Xenophobe of the GOP
What a surprise. In the aftermath of Paris, Republicans have rediscovered one of their favorite illnesses, Islamophobia. Painting with a predictably broad brush, Marco Rubio compares Muslims to Nazis. Donald Trump talks about shuttering mosques. Ted Cruz and Jeb Bush want to ban all Syrian refugees who are Muslim, and admit only those who are Christian.
They’d probably laugh at this plea for tolerance, voiced by the president:
“Muslims make an incredibly valuable contribution to our country. Muslims are doctors, lawyers, law professors, members of the military, entrepreneurs, shopkeepers, moms and dads. And they need to be treated with respect.”
Yeah, that Barack Obama is such a bleeding-heart, and his predictable response to our enemies is weakness.
Unfortunately, those aforementioned tolerance remarks were voiced six days after 9/11 by President George W. Bush.
Obama did make similar remarks on Tuesday, saying it’s wrong to cull the ranks of Syrian refugees by practicing religious discrimination. He said that “slamming the door” would betray America’s pluralistic values.
“In America’s ideal of freedom, the public interest depends on private character — on integrity and tolerance toward others …. That edifice of character is built in families, supported by communities with standards, and sustained in our national life by the truths of Sinai, the Sermon on the Mount, the words of the Qur’an.”
Oh, wait! That’s not Obama. That was George W. Bush, again — on Jan. 20, 2005.
Obama did talk at length Tuesday about the GOP’s Islamophobia. He said it’s “shameful” that Republican politicians want to impose a religious test on refugees, that they’re trying to redefine the war on terror as a war on Muslims.
“The face of terror is not the true faith of Islam. That’s not what Islam is all about. Islam is peace. [Muslims] must not be intimidated in America. That’s not the America I know. That’s not the America I value.”
You guessed it. That was George W. Bush again.
Bush’s message — now ignored by his own party, which has veered so far xenophobically rightward that even W looks like a lefty — was both moral and practical. He understood, as does Obama, that it makes no sense to reframe the war on terror as a war on Muslims, because, for starters, we need to make common cause with the 99 percent of Muslims who categorically reject (and are so often victimized by) the tiny violent minority.
More importantly, ISIS wants to pit Christians against Muslims in an existential religious conflict — and, sure enough, Republicans are playing right into ISIS’ hands, doing exactly what ISIS wants. Rubio sees “a clash of civilizations.” Cruz and Jeb! smear Muslim refugees as inherently dangerous, simply because they’re Muslims.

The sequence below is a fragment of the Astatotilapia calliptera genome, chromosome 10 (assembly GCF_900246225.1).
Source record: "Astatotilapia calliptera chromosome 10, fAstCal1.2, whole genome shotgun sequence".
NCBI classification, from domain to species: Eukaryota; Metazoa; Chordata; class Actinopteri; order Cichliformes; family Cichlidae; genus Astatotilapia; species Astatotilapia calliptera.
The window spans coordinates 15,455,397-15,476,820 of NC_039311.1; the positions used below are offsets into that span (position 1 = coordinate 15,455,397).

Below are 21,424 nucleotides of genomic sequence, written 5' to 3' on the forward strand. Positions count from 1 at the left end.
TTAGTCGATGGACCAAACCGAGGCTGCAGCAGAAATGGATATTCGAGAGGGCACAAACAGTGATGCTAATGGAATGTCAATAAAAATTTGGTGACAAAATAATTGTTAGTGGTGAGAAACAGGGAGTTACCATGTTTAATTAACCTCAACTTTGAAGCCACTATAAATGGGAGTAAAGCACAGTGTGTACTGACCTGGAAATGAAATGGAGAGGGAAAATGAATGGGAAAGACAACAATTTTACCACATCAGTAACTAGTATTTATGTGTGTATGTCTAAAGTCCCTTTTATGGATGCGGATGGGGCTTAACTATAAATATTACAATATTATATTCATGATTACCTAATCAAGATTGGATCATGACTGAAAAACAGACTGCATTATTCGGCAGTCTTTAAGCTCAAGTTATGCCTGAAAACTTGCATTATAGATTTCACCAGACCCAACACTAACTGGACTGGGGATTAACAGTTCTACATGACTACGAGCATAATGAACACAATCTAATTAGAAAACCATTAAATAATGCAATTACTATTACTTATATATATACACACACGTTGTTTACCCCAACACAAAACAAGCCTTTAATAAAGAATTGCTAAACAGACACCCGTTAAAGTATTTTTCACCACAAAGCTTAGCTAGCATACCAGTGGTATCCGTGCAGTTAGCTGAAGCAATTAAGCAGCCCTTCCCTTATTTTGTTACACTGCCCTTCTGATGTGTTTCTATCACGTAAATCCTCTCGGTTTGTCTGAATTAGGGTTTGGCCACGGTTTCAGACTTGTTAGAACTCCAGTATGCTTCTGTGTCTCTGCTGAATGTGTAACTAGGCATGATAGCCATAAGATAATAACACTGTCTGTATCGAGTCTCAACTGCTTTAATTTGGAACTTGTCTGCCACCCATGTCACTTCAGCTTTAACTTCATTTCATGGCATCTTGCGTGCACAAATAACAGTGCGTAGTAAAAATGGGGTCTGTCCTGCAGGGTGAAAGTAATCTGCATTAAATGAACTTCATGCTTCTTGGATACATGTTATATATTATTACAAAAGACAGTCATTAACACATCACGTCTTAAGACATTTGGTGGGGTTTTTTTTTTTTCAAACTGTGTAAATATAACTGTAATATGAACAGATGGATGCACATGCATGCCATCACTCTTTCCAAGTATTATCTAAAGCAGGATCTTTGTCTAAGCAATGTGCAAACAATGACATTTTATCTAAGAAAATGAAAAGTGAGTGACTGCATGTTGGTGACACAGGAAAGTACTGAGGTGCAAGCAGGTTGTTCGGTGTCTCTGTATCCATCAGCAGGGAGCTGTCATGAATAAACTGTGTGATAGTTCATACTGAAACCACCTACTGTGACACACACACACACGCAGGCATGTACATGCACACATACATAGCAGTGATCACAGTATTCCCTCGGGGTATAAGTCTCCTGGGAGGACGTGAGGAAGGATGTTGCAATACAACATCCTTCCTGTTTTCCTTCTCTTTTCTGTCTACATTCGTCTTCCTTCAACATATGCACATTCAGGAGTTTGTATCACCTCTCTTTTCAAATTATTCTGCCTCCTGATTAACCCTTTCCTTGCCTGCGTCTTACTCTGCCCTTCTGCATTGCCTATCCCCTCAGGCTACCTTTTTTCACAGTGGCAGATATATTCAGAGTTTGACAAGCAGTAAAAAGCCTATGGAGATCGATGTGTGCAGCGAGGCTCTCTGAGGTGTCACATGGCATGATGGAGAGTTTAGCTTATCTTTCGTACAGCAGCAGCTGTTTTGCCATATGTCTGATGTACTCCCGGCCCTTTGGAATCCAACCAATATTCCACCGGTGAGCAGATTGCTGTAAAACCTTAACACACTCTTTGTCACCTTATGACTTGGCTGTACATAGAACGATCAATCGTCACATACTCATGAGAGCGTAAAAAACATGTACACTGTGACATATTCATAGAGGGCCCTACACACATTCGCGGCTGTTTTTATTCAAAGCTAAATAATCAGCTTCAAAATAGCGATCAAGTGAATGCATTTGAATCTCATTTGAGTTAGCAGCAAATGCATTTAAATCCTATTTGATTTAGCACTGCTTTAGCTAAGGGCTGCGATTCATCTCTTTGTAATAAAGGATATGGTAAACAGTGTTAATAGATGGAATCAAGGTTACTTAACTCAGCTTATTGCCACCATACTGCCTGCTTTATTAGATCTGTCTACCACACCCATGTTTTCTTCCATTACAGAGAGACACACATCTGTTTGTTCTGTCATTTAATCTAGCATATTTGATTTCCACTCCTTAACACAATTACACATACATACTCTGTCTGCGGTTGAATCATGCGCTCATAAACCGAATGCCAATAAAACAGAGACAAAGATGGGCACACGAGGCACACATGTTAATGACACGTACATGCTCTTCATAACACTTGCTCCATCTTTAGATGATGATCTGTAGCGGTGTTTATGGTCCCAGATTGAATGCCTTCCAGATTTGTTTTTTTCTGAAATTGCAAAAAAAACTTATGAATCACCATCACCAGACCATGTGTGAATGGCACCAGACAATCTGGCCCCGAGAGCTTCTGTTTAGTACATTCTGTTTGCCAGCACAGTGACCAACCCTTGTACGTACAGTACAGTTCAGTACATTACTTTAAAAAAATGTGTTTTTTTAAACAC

Oh, these Republicans. What a bunch of chumps.
“All our efforts are undermined by declaring Islam itself to be the enemy, and by treating Muslims in America, or Muslims in Europe, or Muslims fleeing Islamic State oppression, as a class of suspicious potential jihadists,” warned conservative commentator Michael Gerson, who served as W’s director of speechwriting. “If American politicians define Islam as the problem and cast aspersions on Muslim populations in the West, they are feeding the Islamic State narrative. They are materially undermining the war against terrorism.”
But to truly appreciate the current GOP mentality, consider its hard-wired myopia.
Republicans have no qualms selling weaponry on a routine basis to home-grown psychos of the Christian faith — the kind of Christians who shoot up schools and rack up 11,000 gun homicides a year in the West’s most violent nation. But when Republicans are faced with the prospect of hosting refugee families of the Muslim faith, all of a sudden they’re in a big dither about violence.
Alas, George W. Bush’s praise of Islam (“a faith that has enriched civilization for centuries”) was eight years ago. It stains our national character, and the party he once led, that his aspiring successors have unwittingly become propaganda megaphones for the enemy.
Dick Polman is the national political columnist at NewsWorks/WHYY in Philadelphia (newsworks.org/polman) and a “Writer in Residence” at the University of Philadelphia. Email him at firstname.lastname@example.org.